band of three guitar players founded in 1991. The three—Paul Richards of Salt Lake City, Utah, Bert Lams of Affligem, Belgium, and Hideyo Moriya of Tokyo, Japan—met at a 1987 Guitar Craft course, in which Robert Fripp instructed them in the New Standard Tuning (NST). After completing several of Fripp's Guitar Craft courses, the three toured as part of Robert Fripp and The League of Crafty Guitarists.
Continuing their collaboration then in Los Angeles, they founded The California Guitar Trio in 1991. They continue to play in the New Standard Tuning. Their performances and recordings include original compositions, surf covers, and classical re-workings of classical music. Their influences include European classical music, rock, blues, jazz, world music, and surf music.
The Trio's music was featured during the television coverage of the 1998 and 2000 Olympic Games,. It has been featured on CBS, NBC, CNN WorldBeat, and ESPN TV programs. They performed on the 2003 Grammy Awards-nominated track "Apollo" on Tony Levin's CD Pieces of the Sun. CGT music served as wake-up music for the crew aboard NASA’s Space Shuttle Endeavour.
The California Guitar Trio performed as an opening act for King Crimson, from which bassist Tony Levin and drummer Pat Mastelotto regularly join the CGT for live shows. CGT has shared the stage with many performancers, including the following: John McLaughlin, David Sylvian, Tito Puente, Leftover Salmon, Taj Mahal, Steve Lukather, Simon Phillips, Adrian Legg, Adrian Belew, Jon Anderson.
The Trio has released 16 albums: seven studio CDs featuring original
CGT songs and a variety of other works spanning numerous genres, four
live releases, and a Christmas CD with Christmas music. Lams has also
made a solo album of Bach preludes titled Nascent.
In August 2004 they released Whitewater, which was produced by
Tony Levin. It features mainly original works of the CGT, offset by a
puzzle-work arrangement of a Bach lute suite and a mashup of "(Ghost) Riders in the Sky" with The Doors' "Riders on the Storm." This was followed in 2008 by Echoes, an album composed entirely of covers, and 2010's Andromeda,
the band's first release to consist entirely of original material. The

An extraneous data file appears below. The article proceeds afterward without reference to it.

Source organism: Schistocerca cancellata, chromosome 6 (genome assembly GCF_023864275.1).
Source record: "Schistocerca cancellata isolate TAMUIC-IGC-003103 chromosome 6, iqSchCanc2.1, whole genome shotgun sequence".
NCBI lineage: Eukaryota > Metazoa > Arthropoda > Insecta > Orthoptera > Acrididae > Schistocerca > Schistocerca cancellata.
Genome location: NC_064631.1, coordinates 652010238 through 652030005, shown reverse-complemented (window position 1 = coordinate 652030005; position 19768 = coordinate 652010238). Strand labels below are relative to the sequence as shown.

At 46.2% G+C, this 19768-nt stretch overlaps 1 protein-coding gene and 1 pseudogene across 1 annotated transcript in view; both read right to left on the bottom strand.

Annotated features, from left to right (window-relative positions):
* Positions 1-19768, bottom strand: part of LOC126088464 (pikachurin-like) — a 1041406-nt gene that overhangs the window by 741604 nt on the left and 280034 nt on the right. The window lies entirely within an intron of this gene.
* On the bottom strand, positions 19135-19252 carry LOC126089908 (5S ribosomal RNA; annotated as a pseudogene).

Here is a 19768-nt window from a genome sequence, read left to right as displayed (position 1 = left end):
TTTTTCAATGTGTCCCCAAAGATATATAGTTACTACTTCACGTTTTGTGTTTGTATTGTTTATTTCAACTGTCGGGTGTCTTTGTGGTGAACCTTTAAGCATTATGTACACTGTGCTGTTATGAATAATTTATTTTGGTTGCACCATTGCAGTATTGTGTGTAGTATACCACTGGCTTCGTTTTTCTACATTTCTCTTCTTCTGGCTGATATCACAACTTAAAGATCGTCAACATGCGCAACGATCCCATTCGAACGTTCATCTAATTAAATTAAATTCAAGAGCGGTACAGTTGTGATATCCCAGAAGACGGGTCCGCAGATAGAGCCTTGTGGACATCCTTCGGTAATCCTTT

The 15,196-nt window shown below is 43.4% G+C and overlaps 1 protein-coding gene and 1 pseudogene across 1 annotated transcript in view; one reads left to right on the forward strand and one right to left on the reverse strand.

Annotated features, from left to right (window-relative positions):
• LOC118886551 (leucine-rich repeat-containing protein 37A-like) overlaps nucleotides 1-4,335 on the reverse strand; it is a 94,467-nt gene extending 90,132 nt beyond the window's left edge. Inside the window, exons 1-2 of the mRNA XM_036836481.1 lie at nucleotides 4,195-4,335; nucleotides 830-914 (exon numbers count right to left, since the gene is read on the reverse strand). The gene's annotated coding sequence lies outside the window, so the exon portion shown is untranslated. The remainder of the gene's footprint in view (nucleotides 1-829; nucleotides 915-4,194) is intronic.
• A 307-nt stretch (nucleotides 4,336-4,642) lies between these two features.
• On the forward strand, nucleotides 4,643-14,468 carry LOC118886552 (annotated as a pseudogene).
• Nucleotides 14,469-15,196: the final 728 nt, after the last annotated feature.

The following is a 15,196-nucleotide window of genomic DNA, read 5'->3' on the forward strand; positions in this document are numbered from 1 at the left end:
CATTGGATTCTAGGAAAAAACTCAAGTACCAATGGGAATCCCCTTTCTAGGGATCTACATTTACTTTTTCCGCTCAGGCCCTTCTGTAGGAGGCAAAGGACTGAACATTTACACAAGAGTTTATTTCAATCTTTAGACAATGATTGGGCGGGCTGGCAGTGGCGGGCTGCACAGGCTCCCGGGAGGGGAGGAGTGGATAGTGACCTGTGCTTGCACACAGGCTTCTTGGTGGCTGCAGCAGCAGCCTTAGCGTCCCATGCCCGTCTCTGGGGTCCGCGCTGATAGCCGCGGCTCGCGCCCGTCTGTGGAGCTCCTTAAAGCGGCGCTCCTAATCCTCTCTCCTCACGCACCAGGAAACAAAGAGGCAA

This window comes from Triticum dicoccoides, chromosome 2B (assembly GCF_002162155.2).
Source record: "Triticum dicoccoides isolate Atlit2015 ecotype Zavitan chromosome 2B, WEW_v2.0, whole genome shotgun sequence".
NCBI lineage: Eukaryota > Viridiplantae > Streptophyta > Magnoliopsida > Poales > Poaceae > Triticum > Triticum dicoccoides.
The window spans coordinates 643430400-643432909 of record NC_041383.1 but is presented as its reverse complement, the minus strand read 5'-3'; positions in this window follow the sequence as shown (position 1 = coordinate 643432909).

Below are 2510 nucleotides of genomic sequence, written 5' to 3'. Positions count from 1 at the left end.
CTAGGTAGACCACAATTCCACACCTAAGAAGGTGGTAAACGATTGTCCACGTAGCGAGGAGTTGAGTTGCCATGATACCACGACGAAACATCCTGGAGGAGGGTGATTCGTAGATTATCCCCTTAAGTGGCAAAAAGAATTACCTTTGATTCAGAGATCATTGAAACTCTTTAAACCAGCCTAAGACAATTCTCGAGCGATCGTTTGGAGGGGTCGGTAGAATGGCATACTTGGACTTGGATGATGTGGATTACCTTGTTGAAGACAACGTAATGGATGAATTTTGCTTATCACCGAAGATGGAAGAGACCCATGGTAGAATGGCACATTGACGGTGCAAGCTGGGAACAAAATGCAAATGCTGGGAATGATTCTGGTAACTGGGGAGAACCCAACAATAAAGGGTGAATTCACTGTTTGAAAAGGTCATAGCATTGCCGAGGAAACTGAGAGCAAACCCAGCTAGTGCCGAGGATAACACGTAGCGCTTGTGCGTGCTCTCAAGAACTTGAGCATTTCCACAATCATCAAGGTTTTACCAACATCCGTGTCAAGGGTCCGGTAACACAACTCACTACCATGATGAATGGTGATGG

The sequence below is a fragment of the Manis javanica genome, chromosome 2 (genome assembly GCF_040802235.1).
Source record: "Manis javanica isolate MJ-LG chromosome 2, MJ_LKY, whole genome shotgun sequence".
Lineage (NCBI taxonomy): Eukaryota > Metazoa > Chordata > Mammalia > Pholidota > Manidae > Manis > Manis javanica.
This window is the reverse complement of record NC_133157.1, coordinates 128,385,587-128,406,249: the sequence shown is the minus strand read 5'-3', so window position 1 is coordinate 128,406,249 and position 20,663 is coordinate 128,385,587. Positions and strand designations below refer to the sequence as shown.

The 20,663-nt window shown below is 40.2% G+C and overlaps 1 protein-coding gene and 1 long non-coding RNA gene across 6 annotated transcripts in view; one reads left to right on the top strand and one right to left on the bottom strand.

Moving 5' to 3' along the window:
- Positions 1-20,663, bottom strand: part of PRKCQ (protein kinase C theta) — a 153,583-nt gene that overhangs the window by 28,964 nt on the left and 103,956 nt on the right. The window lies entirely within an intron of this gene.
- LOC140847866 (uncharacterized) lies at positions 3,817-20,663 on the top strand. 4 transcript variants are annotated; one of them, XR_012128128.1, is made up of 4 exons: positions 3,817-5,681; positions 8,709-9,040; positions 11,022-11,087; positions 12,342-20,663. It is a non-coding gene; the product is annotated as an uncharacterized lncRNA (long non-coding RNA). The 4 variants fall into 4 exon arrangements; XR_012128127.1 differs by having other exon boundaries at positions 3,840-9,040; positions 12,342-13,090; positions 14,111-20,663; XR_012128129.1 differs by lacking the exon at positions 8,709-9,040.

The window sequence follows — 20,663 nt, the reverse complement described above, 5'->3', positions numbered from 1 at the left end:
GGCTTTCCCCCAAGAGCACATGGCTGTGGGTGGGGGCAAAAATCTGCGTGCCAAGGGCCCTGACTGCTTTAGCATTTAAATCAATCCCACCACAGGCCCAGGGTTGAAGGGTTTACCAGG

2012 release Masterworks is an all classical music compilation featuring
music by Beethoven, Bach, Vivaldi, Rossini and Part. Chicago guitar
virtuoso Fareed Haque played on Vivaldi's Winter, and Tony Levin played upright bass and cello on four tracks.
On February 3, 2001, the California Guitar Trio played in Hollywood's
Key Club. Fortunately, they also had the stellar rhythm section of Tony
Levin and Pat Mastelotto to accompany them. The result is a wonderful
effort in exploring the possibilities of a guitar ensemble in both
composition and execution. The album is also an exploration of music in
general - a CGT concert can run the gamut from Queen to Beethoven to
surf music to country, and the band recognizes the power of the music
above all else. As talented as the Trio is, it's even more admirable
that they are willing to take a back seat to the music itself. The
personnel on this album are: Paul Richards, Hideyo Moriya, and Bert
Lams, acoustic guitars; Tony Levin, bass; and Pat Mastelotto, drums and
Since 1998, the California Guitar Trio has regularly toured with expanded versions of the band. The fan favorite is no doubt the quintet form with King Crimson members Tony Levin and Pat Mastelotto. A live album, Live at the Key Club, was made available in 2001 through the CGT Direct Collectors' Series. CG3+2 takes the quintet in the studio to record their repertoire. The track list includes a couple new CGT
compositions, jams and studio constructions credited to the whole